A Toronto catering company that claims to have fed one million of the “highest-quality” meals to Ontario children is a fly-by-night operation working out of a fast-food restaurant and passing off conventional or poorly cooked food as premium fare.
Whole Green Kids, which caters to preschool child-care centres and Montessori schools in the GTA and Ottawa, promising locally grown, organic, as well as kosher and halal meals, delivers virtually none of the above, a Star investigation has found.
Former employees and suppliers describe a company in chaos — buying no-name foods at discount groceries and skimping on both quality and portions.
The three-year-old firm is run by Susan Blouin, a gregarious, smooth-talking entrepreneur who, despite declaring bankruptcy four years ago owing $430,000, lives in a rented $2.2 million Georgian home in Thorncrest Village and drives a Porsche Cayenne SUV.
Blouin told the Star her company is an “awful mess” and she blames a “mutiny by staff” for the problems. She is trying to make improvements.
At one time, Whole Green Kids catered to 75 schools in Toronto and Ottawa. Today it is a nomadic company cooking out of the basement of a banquet hall and a sports bar, on the run from creditors, its business unravelling as employees quit and one daycare centre after another cancels its contract.
Evicted from three different kitchens in the past six weeks for nonpayment of rent, Whole Green Kids is temporarily serving up daycare lunches out of a rented kitchen at Burrito Burrito Mexican restaurant on Highway 7 in Vaughan.
The Toronto Public Health is investigating complaints that Blouin cooked out of her home in Toronto, a breach of both provincial and municipal regulations for daycare food providers.
One former employee, who asked not to be named because she fears legal retribution, said the company did not deliver what it promised.
The former employee said Blouin is “telling them the food is organic, it's halal, it's kosher. It is none of those things. She was buying food at No Frills and had the staff repackage and pass it off as organic.”
In an interview, Blouin acknowledged the company she launched promising “natural whole made foods” and “nutritional value and content is what defines our quality excellence” is going through a “tough patch.”
Staff are conspiring to bring about her demise, Blouin says. Employees have stolen from her, she says, and she believes they have deliberately undercooked food and sprinkled peanut products in the kitchen, leaving children vulnerable to life-threatening allergies.
“If this can be proven, this could be considered very serious if any children got sick and hopefully would not die,” Blouin said in a letter to the Star.
After pursuing Blouin through small claims court for more than a year, Don Aloisi, owner of Washington Produce, recently obtained a default judgment for $6,000 in unpaid bills. He has not yet received his money.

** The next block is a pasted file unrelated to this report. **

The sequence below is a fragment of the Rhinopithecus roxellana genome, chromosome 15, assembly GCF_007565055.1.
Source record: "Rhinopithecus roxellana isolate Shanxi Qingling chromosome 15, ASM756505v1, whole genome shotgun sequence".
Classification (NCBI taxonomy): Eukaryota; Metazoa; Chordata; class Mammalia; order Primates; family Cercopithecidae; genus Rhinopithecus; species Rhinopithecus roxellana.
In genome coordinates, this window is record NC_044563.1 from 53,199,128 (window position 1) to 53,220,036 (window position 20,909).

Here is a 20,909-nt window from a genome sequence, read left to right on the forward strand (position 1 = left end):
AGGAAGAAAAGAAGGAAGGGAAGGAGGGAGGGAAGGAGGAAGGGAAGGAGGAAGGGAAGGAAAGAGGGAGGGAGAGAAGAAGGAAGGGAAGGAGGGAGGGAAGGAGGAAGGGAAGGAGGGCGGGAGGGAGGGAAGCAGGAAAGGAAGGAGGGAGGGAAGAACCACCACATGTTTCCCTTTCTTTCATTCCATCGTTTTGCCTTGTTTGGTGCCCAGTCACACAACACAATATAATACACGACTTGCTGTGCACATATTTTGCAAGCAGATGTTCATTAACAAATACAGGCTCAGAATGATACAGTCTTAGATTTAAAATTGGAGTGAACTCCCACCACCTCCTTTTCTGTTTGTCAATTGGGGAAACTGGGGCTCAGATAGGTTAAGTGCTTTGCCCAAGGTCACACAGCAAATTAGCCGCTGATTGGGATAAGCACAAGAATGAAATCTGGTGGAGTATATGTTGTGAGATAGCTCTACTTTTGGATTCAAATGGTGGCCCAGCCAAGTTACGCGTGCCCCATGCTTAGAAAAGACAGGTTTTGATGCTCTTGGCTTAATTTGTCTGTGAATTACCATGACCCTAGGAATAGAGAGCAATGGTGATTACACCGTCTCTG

“She never bought one box of organic anything,” Aloisi said.
Former employees told the Star of undercooked meals, having to re-label no-name snacks as organic, and passing off chicken and beef purchased from Portuguese and Italian butchers as halal and kosher.
“I was told to write (on the packaging) kosher and halal, and I said, ‘I have a problem with that,'” said one employee who started out as a delivery man, then replaced a chef who quit. “I said this is not right, you're messing around with people's religious beliefs.”
Like other employees, he fears retribution from Blouin, who frequently threatens to sue or complain to the police when former employees raise concerns.
Former employees tell stories of milk bags left overnight in car trunks, ground beef driven to Ottawa in personal cars with no coolers and of undercooked chicken rushed off the grille to meet delivery deadlines. Prepackaged Knorr chicken soup was mixed with frozen vegetables and passed off as homemade and organic, the former employees said.
One chef said Blouin handed him “six packs of chicken cup soup” and told him to make two huge pots that would feed several schools. The result was a watery, tasteless broth, he said.
As labour and delivery woes piled up, the daycares started cancelling.
“Let's just say it was just not up to standard,” said Angelo Zaccheo, business manager at Waldorf Academy near Casa Loma, as to why the school cancelled its contract with Whole Green Kids. “I could give you a laundry list.”
Blouin, who boasted her company has made 1,044,000 meals for kids in the past three years, will not say how many daycares remain as clients. TheStar's research shows she is down to four in the GTA and six in Ottawa.
Blouin got the contracts, former employees say, because she promised wholesome, nutritious hot meal and two snacks, for about $3.70 per child a day.
In a meeting with the Star, Blouin said she never claimed to be 100 per cent organic, and a clause in the contracts with the daycares allows her to substitute products depending on availability.
The company brochure claims it works with a nutritionist, and staff say the woman was responsible for ensuring kids with special dietary needs did not get allergy-triggering foods. When the nutritionist quit, Blouin did the job or assigned it to an 18-year-old prep chef whose previous job was as a cashier at a grocery store. Neither are nutritionists.
The Star contacted six daycare operators that formerly used Whole Green Kids. None would speak on the record, saying while they are concerned about the welfare of the children, they also fear backlash from parents.
“There's no need to identify the daycare centres,” said one Ajax operator, who complained that chicken delivered to the daycare on “build your own sandwich day” was full of bones.